The veteran alternative band will be officially inducted at tonight’s sold-out concert at the Gov, with the 8.20pm ceremony taking place before the band perform as part of an ongoing nationwide tour.
SA Music Hall of Fame selection criteria require “unquestionable musical excellence”, influence, length of career and body of work, local and national fame and innovation, style and technique .
Born in 1984 and led by brothers John and Kim Scott, The Mark Of Cain has spent over three decades honing a brand of uncompromising alternative rock famed for its low-end power, intricate timing and military precision.
Never seeking mainstream acceptance or approval, their distinctive sound and style have earned the respect of punters and industry professionals both here and abroad.
The band are also (in)famous among the alternative crowd for their long appeal of drummers, the most notable for pounding TMOC’s trademark beats being Campbell Robinson, Aaron Hewson, ex-US-based Helmet and current Battles and Tomahawk stick man. John Stanier and talented homegrown starter Eli Green.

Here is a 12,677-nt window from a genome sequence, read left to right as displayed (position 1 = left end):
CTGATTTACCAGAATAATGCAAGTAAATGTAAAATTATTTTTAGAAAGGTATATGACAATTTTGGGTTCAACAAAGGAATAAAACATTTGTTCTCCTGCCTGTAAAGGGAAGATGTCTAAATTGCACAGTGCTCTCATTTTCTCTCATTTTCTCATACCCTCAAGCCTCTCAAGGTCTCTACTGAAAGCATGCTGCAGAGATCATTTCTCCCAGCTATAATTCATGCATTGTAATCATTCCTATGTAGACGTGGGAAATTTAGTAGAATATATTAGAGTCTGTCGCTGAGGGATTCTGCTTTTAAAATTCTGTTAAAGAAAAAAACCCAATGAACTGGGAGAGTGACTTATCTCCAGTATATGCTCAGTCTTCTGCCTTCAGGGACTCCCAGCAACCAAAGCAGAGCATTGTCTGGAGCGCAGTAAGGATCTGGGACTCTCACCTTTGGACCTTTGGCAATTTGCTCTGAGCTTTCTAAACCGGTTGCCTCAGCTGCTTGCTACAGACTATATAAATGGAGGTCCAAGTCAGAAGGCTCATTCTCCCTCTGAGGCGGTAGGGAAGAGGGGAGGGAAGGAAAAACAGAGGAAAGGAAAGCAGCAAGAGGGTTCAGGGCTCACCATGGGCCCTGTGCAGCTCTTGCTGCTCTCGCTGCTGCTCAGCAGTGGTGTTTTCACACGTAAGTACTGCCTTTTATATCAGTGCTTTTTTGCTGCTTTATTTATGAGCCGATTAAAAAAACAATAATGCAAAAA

After making underground waves nationally and internationally with his debut LP Battlesick in 1989, supported by the 1990s The unclaimed prizeTMOC in 1993 recorded the incoming EP with respected American producer Steve Albini.
1995 saw the release of a groundbreaking LP Uncomfortableproduced by former Black Flag singer Henry Rollins, who was impressed with their records and then with the band’s performance when they supported his Rollins Band in Adelaide.
“I heard the song Battlesick and it was all over for me, it’s just an amazing song,” he said.
Uncomfortable boasted powerful new tracks that got strong radio airplay and propelled them onto the national stage with extensive touring, festival appearances and X’s chart coverage degenerate boy For the movie idiot box.
In 2001, the band released This is itco-produced by Andy Gill of Gang of Four, and 2013 marked the launch of LP Songs of the Third and Fifth.
The Mark of Cain is notable for staying in Adelaide and recording all of its material here, resisting the urge to move from state to state.
John Scott said the band appreciated the recognition from the industry, disproving the myth that bands had to leave Adelaide to get there.
“We’ve always been proud to be a band from Adelaide who could tour other states and show that Adelaide can and does produce great independent music, and we’ve never compromised on that. vision or that belief,” he said.
“We therefore consider this recognition and invitation from SAMIA a great honor.”